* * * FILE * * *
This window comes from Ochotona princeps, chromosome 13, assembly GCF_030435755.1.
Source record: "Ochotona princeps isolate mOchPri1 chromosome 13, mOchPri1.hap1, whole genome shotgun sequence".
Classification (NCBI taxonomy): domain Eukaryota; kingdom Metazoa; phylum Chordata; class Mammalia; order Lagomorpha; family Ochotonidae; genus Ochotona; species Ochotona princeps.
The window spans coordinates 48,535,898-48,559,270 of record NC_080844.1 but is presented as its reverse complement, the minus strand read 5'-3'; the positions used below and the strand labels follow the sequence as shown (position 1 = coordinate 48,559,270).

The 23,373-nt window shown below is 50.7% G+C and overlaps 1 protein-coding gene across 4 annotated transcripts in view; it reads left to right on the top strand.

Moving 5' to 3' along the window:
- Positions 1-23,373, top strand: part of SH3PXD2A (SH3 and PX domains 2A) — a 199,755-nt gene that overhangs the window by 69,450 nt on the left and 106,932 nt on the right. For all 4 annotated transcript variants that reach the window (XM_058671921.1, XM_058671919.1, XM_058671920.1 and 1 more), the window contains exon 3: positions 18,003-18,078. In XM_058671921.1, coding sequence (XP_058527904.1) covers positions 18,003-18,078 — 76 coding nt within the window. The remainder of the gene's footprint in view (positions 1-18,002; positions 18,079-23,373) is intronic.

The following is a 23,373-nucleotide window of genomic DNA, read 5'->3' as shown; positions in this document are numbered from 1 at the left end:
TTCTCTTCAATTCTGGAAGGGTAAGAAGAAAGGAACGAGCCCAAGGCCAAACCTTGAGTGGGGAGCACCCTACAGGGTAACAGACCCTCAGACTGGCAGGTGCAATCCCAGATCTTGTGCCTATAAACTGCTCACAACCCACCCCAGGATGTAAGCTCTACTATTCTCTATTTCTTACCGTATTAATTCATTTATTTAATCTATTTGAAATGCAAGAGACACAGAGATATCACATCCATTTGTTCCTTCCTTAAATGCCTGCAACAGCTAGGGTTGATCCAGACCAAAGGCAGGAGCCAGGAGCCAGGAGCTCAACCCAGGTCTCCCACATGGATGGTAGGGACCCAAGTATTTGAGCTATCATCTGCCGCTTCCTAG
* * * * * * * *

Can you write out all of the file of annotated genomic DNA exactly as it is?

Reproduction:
This window comes from Ochotona princeps, chromosome 13, assembly GCF_030435755.1.
Source record: "Ochotona princeps isolate mOchPri1 chromosome 13, mOchPri1.hap1, whole genome shotgun sequence".
Classification (NCBI taxonomy): domain Eukaryota; kingdom Metazoa; phylum Chordata; class Mammalia; order Lagomorpha; family Ochotonidae; genus Ochotona; species Ochotona princeps.
The window spans coordinates 48,535,898-48,559,270 of record NC_080844.1 but is presented as its reverse complement, the minus strand read 5'-3'; the positions used below and the strand labels follow the sequence as shown (position 1 = coordinate 48,559,270).

The 23,373-nt window shown below is 50.7% G+C and overlaps 1 protein-coding gene across 4 annotated transcripts in view; it reads left to right on the top strand.

Moving 5' to 3' along the window:
- Positions 1-23,373, top strand: part of SH3PXD2A (SH3 and PX domains 2A) — a 199,755-nt gene that overhangs the window by 69,450 nt on the left and 106,932 nt on the right. For all 4 annotated transcript variants that reach the window (XM_058671921.1, XM_058671919.1, XM_058671920.1 and 1 more), the window contains exon 3: positions 18,003-18,078. In XM_058671921.1, coding sequence (XP_058527904.1) covers positions 18,003-18,078 — 76 coding nt within the window. The remainder of the gene's footprint in view (positions 1-18,002; positions 18,079-23,373) is intronic.

The following is a 23,373-nucleotide window of genomic DNA, read 5'->3' as shown; positions in this document are numbered from 1 at the left end:
TTCTCTTCAATTCTGGAAGGGTAAGAAGAAAGGAACGAGCCCAAGGCCAAACCTTGAGTGGGGAGCACCCTACAGGGTAACAGACCCTCAGACTGGCAGGTGCAATCCCAGATCTTGTGCCTATAAACTGCTCACAACCCACCCCAGGATGTAAGCTCTACTATTCTCTATTTCTTACCGTATTAATTCATTTATTTAATCTATTTGAAATGCAAGAGACACAGAGATATCACATCCATTTGTTCCTTCCTTAAATGCCTGCAACAGCTAGGGTTGATCCAGACCAAAGGCAGGAGCCAGGAGCCAGGAGCTCAACCCAGGTCTCCCACATGGATGGTAGGGACCCAAGTATTTGAGCTATCATCTGCCGCTTCCTAG